An article in National Parks Traveler: Groups Request Investigation Into Legality Of Keeping National Parks Open

An article about Public Employees for Environmental Responsibility, in The Hill: Group asks watchdog to investigate recall of furloughed Interior workers. This request was made to the Government Accountability Office, which is open. The Interior Inspector General’s Office, the subject of the previous article is closed for the shutdown.

California Reps. Jackie Speier and Jared Huffman: Dems deliver trash from national parks to White House, reported in The Hill.

An editorial in National Parks Traveler: Gagging The National Park Service, The Information Blackout In The Parks

An article in Outside: Interior Remains Open for Business—for Oil Companies

The Washington Post reports: Court: No new offshore drilling work during federal shutdown

An article in the New York Times on the economic effects of the shutdown: Next to National Parks, a Winter of Worry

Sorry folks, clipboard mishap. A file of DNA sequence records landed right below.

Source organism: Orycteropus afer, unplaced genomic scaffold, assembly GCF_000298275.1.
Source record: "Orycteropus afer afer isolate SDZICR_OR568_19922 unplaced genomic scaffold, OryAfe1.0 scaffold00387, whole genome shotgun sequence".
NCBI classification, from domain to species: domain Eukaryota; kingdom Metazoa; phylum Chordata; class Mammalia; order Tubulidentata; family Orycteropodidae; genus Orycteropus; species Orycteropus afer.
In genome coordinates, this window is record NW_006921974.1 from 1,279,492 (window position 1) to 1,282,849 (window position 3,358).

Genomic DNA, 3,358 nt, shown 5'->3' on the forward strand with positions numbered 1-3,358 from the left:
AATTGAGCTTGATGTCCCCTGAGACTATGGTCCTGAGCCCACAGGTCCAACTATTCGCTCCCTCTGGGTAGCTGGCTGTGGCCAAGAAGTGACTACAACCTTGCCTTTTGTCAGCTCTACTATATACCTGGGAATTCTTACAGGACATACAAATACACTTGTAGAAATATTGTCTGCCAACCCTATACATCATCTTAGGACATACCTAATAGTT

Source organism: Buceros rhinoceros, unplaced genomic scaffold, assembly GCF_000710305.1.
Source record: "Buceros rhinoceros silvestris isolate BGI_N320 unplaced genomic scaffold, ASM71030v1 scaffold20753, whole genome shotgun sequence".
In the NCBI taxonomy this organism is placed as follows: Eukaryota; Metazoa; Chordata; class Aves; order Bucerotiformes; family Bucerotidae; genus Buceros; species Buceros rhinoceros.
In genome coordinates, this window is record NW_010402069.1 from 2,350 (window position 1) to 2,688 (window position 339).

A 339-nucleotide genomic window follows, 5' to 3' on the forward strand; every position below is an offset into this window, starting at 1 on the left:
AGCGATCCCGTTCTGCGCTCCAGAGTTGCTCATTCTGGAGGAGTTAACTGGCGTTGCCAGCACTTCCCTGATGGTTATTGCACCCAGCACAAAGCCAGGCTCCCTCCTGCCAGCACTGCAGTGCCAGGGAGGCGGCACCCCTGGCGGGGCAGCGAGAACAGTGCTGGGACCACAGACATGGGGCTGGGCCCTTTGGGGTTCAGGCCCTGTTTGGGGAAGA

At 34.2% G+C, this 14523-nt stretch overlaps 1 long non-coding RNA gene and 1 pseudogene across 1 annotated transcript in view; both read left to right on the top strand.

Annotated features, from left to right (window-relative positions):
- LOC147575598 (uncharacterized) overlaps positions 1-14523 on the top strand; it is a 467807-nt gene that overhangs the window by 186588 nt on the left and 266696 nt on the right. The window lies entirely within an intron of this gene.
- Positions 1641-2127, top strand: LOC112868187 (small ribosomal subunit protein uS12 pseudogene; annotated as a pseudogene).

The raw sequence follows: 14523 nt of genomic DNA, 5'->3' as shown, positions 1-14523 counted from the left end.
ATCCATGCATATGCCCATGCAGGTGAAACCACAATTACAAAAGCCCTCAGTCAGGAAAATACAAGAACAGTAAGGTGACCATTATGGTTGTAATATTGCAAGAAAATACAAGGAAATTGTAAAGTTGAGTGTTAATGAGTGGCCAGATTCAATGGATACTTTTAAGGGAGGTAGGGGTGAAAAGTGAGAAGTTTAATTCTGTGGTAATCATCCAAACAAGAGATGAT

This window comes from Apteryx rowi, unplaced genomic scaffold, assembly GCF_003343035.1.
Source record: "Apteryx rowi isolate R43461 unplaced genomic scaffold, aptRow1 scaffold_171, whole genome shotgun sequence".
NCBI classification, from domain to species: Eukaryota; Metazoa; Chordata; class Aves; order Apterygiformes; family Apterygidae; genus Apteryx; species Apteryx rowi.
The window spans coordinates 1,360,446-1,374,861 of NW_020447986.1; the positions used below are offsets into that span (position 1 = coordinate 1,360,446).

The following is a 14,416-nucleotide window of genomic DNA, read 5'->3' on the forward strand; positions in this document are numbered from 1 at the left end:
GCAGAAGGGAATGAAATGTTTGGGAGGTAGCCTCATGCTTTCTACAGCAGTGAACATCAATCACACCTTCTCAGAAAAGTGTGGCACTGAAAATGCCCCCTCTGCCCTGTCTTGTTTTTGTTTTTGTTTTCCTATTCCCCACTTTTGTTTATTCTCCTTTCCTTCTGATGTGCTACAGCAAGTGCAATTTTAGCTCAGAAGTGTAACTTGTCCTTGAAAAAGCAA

An article in the New York Times: Joshua Trees Destroyed in National Park During Shutdown May Take Centuries to Regrow

Department of the Interior

An article in the Washington Post: Justice Dept. investigating whether Zinke lied to inspector general. Another article about former Secretary Zinke, from the Associated Press: Former US Interior boss takes job at investment company

The administration has not nominated anyone to be the next Secretary of the Interior, and speculation continues over who it might be. An article in The Hill: Grijalva backs Bishop over current acting Interior Secretary

Public Lands in General

A lengthy article in the Washington Post on the Grand Staircase-Escalante National Monument: A DIMINISHED MONUMENT: Trump cut Grand Staircase-Escalante nearly in half to spur a mining boom. But those lost protections may not yield big profits.

An article in the New York Times: Why a Border Wall Could Mean Trouble for Wildlife

An article in the Washington Post: Trump’s executive order will cut more forest trees — and some of the public’s tools to stop it

An article in The Guardian’s This Land is Your Land section: ‘It’s tough sleeping at night’: ranchers seek to protect herds as wolves move in

An essay in National Parks Traveler by Alfred Runte: Ancient Wrongs And Public Rights Reconsidered

A new study from Headwaters Economics showing that recreation counties, especially in non-metro places, draw new residents and have higher incomes and faster earnings growth than places without recreation.